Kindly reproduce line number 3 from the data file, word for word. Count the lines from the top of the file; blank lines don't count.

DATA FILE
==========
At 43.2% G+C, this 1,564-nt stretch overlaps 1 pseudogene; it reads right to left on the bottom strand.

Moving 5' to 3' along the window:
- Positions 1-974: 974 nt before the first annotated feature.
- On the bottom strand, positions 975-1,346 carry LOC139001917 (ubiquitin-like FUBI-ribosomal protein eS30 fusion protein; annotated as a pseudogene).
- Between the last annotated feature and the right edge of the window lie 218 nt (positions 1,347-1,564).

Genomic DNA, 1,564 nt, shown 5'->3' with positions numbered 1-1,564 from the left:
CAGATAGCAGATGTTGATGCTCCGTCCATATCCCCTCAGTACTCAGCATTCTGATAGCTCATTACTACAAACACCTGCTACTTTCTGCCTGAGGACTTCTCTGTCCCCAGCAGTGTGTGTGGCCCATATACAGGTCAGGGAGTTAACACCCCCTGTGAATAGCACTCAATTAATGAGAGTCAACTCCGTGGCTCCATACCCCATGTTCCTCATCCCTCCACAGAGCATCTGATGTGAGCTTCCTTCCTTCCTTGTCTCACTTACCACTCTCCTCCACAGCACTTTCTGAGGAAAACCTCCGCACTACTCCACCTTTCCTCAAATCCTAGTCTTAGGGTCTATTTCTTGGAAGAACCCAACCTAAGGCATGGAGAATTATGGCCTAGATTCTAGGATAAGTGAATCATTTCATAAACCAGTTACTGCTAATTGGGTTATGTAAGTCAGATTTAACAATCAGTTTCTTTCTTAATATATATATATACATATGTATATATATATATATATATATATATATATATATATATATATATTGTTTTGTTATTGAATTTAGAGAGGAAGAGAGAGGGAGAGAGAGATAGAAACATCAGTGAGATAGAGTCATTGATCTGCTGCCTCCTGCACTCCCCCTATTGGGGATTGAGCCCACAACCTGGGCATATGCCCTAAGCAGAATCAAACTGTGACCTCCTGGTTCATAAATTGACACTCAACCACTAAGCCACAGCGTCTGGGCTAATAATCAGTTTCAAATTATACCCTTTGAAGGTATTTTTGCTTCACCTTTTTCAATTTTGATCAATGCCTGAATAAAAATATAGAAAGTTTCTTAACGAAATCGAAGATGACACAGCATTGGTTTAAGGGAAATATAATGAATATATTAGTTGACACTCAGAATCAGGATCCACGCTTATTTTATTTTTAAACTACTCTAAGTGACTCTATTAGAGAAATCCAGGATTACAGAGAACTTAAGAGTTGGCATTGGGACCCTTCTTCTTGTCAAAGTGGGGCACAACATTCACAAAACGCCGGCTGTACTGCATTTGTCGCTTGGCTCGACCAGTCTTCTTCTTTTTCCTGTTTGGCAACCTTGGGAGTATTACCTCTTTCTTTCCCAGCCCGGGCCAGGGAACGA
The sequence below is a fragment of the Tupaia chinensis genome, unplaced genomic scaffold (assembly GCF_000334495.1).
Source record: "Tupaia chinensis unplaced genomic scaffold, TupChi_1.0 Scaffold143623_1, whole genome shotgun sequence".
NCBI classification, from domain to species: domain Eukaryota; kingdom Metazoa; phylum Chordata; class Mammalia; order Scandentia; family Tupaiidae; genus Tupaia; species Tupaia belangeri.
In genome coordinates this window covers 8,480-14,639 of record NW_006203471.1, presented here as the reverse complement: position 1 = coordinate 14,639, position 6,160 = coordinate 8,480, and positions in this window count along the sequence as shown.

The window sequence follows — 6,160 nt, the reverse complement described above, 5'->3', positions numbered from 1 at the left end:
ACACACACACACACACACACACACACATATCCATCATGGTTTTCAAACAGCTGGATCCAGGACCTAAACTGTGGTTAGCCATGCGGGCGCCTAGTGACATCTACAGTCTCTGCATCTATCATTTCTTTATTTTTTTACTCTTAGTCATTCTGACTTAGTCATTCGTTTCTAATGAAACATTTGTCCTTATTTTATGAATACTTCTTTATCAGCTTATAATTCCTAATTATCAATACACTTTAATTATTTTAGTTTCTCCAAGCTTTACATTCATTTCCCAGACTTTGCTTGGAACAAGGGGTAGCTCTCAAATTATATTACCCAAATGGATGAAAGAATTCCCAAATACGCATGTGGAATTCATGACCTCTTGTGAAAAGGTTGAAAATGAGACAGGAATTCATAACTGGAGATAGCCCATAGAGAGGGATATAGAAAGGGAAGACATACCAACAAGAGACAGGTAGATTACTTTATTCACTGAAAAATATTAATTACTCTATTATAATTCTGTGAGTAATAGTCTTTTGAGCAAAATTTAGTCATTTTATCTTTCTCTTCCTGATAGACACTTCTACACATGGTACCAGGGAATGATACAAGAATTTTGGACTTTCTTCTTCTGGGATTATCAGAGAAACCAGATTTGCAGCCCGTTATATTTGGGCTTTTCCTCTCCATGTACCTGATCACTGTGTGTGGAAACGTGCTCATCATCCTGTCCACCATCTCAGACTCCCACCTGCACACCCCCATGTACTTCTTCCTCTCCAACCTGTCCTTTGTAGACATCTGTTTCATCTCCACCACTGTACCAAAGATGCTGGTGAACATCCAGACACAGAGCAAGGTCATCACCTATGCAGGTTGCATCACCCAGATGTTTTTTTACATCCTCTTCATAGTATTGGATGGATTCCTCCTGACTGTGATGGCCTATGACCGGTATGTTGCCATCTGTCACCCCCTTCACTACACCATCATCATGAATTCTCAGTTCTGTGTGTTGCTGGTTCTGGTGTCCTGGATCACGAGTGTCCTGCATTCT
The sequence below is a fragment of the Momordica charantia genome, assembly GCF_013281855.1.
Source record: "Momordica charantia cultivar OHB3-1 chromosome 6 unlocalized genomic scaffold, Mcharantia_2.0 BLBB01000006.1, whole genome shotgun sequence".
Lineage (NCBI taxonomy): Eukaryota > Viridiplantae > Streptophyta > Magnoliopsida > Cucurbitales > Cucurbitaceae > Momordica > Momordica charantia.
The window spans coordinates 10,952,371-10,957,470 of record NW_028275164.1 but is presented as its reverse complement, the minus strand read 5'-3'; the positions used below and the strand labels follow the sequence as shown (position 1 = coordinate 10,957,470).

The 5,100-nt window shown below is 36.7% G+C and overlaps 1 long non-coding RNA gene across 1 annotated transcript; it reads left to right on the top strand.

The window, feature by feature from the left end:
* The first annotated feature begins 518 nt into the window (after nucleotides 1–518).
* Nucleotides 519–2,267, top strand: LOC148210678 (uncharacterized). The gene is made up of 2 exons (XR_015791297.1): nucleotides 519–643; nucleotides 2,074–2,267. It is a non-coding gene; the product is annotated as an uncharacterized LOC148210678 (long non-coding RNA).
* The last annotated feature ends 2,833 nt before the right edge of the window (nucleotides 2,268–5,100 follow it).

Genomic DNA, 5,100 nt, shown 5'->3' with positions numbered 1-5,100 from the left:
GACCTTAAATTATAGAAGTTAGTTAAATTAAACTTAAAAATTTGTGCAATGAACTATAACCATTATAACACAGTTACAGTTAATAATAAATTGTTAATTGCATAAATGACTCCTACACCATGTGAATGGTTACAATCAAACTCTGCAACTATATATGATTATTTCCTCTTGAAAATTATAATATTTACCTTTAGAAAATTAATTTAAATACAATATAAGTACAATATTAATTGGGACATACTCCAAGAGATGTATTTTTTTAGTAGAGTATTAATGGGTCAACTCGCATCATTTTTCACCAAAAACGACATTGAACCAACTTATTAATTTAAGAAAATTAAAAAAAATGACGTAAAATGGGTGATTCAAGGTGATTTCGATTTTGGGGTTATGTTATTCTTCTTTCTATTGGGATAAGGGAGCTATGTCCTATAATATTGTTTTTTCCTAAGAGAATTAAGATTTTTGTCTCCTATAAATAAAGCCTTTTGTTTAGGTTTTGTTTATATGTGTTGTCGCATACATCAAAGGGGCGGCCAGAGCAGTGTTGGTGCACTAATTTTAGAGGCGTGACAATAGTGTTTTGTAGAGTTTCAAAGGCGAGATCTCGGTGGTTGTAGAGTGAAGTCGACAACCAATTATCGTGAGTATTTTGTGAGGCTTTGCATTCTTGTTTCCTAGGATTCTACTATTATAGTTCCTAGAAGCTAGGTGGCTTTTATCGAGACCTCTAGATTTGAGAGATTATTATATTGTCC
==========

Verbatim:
- Positions 1-974: 974 nt before the first annotated feature.